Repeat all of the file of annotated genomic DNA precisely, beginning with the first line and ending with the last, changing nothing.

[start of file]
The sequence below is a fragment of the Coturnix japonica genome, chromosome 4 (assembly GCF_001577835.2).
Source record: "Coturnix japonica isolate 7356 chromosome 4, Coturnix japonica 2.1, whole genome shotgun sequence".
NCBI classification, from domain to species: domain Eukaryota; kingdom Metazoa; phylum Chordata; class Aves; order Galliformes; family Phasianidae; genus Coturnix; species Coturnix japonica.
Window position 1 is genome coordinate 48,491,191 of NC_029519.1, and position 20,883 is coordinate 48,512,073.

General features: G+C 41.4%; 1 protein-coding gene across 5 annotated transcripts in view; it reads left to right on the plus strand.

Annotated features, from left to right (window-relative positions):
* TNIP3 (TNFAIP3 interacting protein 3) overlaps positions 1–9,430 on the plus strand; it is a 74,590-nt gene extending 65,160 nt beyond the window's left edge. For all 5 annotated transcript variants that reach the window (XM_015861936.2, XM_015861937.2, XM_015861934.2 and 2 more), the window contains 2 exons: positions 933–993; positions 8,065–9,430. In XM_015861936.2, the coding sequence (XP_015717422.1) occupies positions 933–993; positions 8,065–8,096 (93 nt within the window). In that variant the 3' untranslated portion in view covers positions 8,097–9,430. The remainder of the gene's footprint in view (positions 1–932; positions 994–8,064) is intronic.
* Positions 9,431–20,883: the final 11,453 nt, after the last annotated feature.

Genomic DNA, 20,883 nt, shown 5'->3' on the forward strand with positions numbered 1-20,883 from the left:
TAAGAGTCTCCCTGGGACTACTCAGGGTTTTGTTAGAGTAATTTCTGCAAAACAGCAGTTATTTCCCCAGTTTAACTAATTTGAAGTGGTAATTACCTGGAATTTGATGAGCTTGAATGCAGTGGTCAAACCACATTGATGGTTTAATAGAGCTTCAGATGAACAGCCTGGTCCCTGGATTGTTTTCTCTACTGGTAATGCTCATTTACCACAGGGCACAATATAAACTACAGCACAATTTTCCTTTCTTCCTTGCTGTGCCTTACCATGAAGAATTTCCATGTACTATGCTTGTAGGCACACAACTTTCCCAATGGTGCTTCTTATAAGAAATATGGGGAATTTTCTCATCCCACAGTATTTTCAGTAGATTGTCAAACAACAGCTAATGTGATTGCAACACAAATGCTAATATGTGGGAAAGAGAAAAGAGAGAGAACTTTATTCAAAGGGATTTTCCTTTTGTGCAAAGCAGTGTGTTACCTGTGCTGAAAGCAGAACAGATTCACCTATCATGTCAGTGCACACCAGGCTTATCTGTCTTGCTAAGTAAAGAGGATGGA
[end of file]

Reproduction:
The sequence below is a fragment of the Coturnix japonica genome, chromosome 4 (assembly GCF_001577835.2).
Source record: "Coturnix japonica isolate 7356 chromosome 4, Coturnix japonica 2.1, whole genome shotgun sequence".
NCBI classification, from domain to species: domain Eukaryota; kingdom Metazoa; phylum Chordata; class Aves; order Galliformes; family Phasianidae; genus Coturnix; species Coturnix japonica.
Window position 1 is genome coordinate 48,491,191 of NC_029519.1, and position 20,883 is coordinate 48,512,073.

General features: G+C 41.4%; 1 protein-coding gene across 5 annotated transcripts in view; it reads left to right on the plus strand.

Annotated features, from left to right (window-relative positions):
* TNIP3 (TNFAIP3 interacting protein 3) overlaps positions 1–9,430 on the plus strand; it is a 74,590-nt gene extending 65,160 nt beyond the window's left edge. For all 5 annotated transcript variants that reach the window (XM_015861936.2, XM_015861937.2, XM_015861934.2 and 2 more), the window contains 2 exons: positions 933–993; positions 8,065–9,430. In XM_015861936.2, the coding sequence (XP_015717422.1) occupies positions 933–993; positions 8,065–8,096 (93 nt within the window). In that variant the 3' untranslated portion in view covers positions 8,097–9,430. The remainder of the gene's footprint in view (positions 1–932; positions 994–8,064) is intronic.
* Positions 9,431–20,883: the final 11,453 nt, after the last annotated feature.

Genomic DNA, 20,883 nt, shown 5'->3' on the forward strand with positions numbered 1-20,883 from the left:
TAAGAGTCTCCCTGGGACTACTCAGGGTTTTGTTAGAGTAATTTCTGCAAAACAGCAGTTATTTCCCCAGTTTAACTAATTTGAAGTGGTAATTACCTGGAATTTGATGAGCTTGAATGCAGTGGTCAAACCACATTGATGGTTTAATAGAGCTTCAGATGAACAGCCTGGTCCCTGGATTGTTTTCTCTACTGGTAATGCTCATTTACCACAGGGCACAATATAAACTACAGCACAATTTTCCTTTCTTCCTTGCTGTGCCTTACCATGAAGAATTTCCATGTACTATGCTTGTAGGCACACAACTTTCCCAATGGTGCTTCTTATAAGAAATATGGGGAATTTTCTCATCCCACAGTATTTTCAGTAGATTGTCAAACAACAGCTAATGTGATTGCAACACAAATGCTAATATGTGGGAAAGAGAAAAGAGAGAGAACTTTATTCAAAGGGATTTTCCTTTTGTGCAAAGCAGTGTGTTACCTGTGCTGAAAGCAGAACAGATTCACCTATCATGTCAGTGCACACCAGGCTTATCTGTCTTGCTAAGTAAAGAGGATGGA